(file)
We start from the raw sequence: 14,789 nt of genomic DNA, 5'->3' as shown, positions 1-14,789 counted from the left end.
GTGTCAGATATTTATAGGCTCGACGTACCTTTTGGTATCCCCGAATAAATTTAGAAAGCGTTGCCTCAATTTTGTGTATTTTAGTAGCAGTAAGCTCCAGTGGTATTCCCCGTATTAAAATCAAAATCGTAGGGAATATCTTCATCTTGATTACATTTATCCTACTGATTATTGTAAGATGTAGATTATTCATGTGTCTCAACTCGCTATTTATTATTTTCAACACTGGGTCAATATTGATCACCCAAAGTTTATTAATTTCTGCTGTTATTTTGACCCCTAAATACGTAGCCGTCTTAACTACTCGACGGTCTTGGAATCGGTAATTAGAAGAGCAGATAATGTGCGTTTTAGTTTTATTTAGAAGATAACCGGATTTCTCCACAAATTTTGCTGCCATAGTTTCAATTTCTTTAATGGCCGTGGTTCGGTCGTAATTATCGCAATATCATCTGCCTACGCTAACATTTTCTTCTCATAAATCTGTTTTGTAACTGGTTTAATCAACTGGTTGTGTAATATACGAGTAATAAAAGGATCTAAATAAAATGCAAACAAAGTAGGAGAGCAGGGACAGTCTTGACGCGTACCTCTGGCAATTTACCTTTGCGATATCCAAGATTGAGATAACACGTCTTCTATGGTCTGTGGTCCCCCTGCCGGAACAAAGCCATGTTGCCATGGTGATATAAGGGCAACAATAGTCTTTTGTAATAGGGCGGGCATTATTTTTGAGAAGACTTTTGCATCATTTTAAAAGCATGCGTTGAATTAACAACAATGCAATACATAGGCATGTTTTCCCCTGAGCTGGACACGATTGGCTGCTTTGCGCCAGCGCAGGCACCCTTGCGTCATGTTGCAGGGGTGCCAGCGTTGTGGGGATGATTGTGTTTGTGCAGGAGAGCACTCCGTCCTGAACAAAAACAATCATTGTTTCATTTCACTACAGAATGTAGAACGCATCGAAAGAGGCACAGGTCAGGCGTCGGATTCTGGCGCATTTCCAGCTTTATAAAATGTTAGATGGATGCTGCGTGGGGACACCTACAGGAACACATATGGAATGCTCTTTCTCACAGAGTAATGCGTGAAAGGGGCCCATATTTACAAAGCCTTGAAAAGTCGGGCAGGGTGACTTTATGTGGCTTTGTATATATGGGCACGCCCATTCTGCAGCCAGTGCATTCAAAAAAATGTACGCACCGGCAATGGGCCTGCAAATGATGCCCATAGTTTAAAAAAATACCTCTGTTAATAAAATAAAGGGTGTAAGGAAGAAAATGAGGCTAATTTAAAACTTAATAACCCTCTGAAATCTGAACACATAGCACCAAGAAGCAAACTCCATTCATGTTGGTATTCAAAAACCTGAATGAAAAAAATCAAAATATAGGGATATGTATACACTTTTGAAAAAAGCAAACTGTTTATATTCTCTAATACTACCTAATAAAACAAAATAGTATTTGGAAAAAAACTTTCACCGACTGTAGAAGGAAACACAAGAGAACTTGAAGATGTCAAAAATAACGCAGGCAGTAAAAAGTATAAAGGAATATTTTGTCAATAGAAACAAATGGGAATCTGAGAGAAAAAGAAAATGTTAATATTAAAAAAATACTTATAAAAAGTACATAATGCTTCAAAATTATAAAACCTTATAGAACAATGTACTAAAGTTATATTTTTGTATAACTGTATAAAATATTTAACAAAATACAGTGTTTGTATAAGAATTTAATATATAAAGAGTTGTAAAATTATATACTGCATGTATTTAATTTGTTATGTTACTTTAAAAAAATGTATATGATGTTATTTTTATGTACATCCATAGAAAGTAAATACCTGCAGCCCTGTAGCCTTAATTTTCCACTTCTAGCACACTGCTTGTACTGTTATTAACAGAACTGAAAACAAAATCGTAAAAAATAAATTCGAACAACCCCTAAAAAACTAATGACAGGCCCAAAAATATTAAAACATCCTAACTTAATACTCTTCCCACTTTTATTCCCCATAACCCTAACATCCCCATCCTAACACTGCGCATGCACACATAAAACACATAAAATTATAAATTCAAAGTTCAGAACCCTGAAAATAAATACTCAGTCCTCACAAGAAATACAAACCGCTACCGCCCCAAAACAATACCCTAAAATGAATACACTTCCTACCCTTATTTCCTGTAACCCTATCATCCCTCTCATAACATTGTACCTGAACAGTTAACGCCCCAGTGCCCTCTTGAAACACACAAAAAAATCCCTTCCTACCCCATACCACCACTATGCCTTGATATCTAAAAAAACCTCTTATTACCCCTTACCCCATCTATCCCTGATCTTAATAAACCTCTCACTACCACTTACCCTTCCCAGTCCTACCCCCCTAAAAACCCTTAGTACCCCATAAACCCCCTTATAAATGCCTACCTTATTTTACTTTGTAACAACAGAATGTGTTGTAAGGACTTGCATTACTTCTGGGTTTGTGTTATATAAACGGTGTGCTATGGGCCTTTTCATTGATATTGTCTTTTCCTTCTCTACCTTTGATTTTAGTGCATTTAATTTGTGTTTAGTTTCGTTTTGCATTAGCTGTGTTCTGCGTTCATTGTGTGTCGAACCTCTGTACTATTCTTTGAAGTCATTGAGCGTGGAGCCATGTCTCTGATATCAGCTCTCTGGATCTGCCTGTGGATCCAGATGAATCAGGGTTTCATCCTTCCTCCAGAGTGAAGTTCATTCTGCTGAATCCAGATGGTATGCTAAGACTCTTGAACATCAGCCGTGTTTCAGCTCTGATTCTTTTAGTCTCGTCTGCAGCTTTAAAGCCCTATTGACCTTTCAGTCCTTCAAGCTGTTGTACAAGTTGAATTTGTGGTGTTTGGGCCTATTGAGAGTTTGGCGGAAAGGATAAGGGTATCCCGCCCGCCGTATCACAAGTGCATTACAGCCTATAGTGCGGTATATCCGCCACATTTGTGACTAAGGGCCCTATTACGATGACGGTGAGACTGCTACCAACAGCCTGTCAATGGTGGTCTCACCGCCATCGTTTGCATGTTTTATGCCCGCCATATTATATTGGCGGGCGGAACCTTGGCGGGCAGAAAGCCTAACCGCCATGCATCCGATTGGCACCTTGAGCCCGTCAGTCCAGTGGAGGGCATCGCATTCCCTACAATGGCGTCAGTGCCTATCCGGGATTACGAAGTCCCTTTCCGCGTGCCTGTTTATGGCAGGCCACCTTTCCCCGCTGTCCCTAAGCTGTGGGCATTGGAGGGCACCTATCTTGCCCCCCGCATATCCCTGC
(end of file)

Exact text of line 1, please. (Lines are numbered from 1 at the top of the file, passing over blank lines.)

We start from the raw sequence: 14,789 nt of genomic DNA, 5'->3' as shown, positions 1-14,789 counted from the left end.